Executive Summary: What employees qualify as “transportation workers” such that they are exempt from the Federal Arbitration Act (FAA)? The Second Circuit endeavored to answer that question on May 5, 2022, in an important case for employers. Bissonnette v. LePage Bakeries Park St., LLC (2d Cir. 2022). Although the decision included quite a bit of dictum (discussion not essential to the holding), the court ultimately concluded that deliverers of baked goods did not qualify for the transportation worker exemption, and the plaintiffs’ claims were subject to arbitration under the FAA.

The Case:

Plaintiffs filed a class action lawsuit in federal district court in Connecticut against Flowers Food, Inc. and two of its subsidiaries (collectively Flowers) for wage and hour violations. Flowers is the holding company of subsidiaries that produce breads, including Wonder Bread, and buns, rolls, and snack cakes in 47 bakeries. Subsidiaries of Flowers sell exclusive distribution rights for these baked goods within specific geographic areas. Independent distributors who purchase these distribution rights market, sell, and deliver Flowers baked goods.

Plaintiffs are two independent distributors of Flowers’ goods. Under a distribution agreement entered into by all the independent distributors, plaintiffs picked up the baked goods from various warehouses in Connecticut and then delivered them to stores and restaurants within their specified geographic territory. Plaintiffs’ role as independent distributors of Flowers’ goods was expansive: they “undertake to maximize sales; solicit new locations; stock shelves and rotate products; remove stale products; acquire delivery vehicles; maintain equipment and insurance; distribute Flowers’ advertising materials and develop their own (with prior approval by Flowers); retain legal and accounting services; and hire help.”

The question arose: does this render these independent distributors transportation workers exempt from the FAA? The district court held “no” and dismissed the case, granting the defendants’ motion to compel arbitration. In a sharply divided 2-1 decision, the Second Circuit affirmed.

The court briefly addressed an issue that the lower court had addressed but which was not dispositive. The Second Circuit declined to follow the district court’s analysis and wound up affirming on an alternative basis. The court wrote a disquisition on whether Connecticut state law applied even if the FAA also applied. The court reserved on that question, stating that it was easier and cleaner to decide the case strictly on FAA grounds. Although the court analyzed the thorny question of whether the FAA preempts states’ arbitration laws, the language analyzing this issue was not necessary to the resolution of the case and, thus, is not binding.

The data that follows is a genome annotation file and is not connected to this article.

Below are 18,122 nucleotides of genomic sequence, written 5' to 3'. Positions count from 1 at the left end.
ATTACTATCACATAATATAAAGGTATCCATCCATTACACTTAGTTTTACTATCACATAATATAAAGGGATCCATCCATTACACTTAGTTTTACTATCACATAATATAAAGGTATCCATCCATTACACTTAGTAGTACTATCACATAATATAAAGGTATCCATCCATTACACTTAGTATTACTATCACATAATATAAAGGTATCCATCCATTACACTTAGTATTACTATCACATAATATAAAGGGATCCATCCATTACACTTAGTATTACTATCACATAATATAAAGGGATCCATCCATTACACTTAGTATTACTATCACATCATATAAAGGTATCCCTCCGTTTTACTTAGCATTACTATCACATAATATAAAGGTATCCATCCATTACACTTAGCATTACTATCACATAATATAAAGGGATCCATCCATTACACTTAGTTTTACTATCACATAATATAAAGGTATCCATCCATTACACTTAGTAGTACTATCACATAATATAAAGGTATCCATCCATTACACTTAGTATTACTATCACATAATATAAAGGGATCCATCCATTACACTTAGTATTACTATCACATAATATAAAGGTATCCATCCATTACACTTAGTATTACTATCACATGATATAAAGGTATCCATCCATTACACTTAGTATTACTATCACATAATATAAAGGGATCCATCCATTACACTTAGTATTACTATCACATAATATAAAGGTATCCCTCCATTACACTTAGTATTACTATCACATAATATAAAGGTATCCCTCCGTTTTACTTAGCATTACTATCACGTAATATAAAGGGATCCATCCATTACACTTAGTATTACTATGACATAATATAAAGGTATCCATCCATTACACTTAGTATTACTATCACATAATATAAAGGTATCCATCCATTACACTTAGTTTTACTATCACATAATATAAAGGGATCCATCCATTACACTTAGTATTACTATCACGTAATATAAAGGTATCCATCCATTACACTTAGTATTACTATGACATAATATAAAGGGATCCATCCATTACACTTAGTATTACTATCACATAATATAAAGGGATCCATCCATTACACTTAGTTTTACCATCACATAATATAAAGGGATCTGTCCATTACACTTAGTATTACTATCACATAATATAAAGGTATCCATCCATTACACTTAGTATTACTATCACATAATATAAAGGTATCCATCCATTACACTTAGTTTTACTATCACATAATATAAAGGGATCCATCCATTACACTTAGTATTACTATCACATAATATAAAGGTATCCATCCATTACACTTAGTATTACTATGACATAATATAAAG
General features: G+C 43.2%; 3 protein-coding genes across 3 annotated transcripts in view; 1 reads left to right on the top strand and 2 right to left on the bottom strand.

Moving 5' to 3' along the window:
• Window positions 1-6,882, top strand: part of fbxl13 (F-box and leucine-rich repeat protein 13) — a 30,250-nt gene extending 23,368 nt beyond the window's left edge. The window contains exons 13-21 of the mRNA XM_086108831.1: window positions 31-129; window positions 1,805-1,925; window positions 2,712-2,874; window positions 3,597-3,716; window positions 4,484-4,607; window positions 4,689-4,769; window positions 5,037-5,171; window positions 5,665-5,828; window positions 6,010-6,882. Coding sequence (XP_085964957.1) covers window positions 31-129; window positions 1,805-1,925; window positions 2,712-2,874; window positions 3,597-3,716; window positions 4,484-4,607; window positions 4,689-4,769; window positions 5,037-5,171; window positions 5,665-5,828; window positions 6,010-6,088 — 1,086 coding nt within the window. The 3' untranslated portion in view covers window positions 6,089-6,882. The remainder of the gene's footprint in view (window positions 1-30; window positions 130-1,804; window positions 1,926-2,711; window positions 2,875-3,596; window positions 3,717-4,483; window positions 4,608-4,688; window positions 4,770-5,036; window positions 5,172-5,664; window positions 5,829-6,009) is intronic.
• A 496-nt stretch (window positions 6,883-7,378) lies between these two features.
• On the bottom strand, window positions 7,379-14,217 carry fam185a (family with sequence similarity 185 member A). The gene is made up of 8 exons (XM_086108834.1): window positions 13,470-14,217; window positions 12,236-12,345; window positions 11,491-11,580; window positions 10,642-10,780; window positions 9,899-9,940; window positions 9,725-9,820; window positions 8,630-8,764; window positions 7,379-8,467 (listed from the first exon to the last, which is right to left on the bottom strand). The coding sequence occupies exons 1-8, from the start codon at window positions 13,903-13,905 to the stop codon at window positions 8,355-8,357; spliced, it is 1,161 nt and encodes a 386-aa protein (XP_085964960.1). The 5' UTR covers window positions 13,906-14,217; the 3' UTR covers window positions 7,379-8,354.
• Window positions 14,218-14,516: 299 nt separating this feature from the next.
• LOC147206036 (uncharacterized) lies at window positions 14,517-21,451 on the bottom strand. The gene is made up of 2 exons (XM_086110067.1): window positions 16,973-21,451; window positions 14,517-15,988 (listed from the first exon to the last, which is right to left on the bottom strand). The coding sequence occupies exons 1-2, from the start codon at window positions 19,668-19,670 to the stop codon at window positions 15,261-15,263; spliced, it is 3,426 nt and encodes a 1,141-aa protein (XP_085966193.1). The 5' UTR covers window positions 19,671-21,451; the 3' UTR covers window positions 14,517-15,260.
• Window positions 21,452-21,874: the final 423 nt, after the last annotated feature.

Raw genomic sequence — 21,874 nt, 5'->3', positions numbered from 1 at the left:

So, the court decided the case on a more straightforward basis: were these independent distributors “transportation workers” who were exempt under the FAA? The court, quite decisively, said no. Hewing to its sister circuits’ analyses on this point, namely the Fifth and Eleventh Circuits, the court held that the exemption for “transportation workers” was to be applied narrowly to encompass only workers involved in the transportation industry. The core of the court’s holding that “that an individual works in a transportation industry if the industry in which the individual works pegs its charges chiefly to the movement of goods or passengers, and the industry’s predominant source of commercial revenue is generated by that movement.”

And so, the court found that the plaintiffs and putative class worked in the bakery industry. The movement of the baked goods was merely incidental to the commerce at issue: “in breads, buns, rolls, and snack cakes--not transportation services.” Thus, the court found that the plaintiffs were not excluded from the FAA and affirmed, over a vigorous dissent, the order compelling arbitration of their claims.

Employers’ Bottom Line: The Second Circuit took a narrow view of “transportation workers” under the FAA. It always has, but it reaffirmed the narrow principle that workers whose task is to transport goods does not always render them—may not usually render them—“transportation workers” under the FAA. If the mere movement of goods is incidental to the core functions of a distributor, such as the plaintiffs in this case, the court will only denominate these workers “transportation workers” where their core function is to deliver goods and not to market and distribute products. This is a helpful result for employers, and this issue, which is heavily litigated among more classical “transportation workers” such as those who work for Amazon and other delivery companies like GrubHub and DoorDash, may ultimately reach the Supreme Court.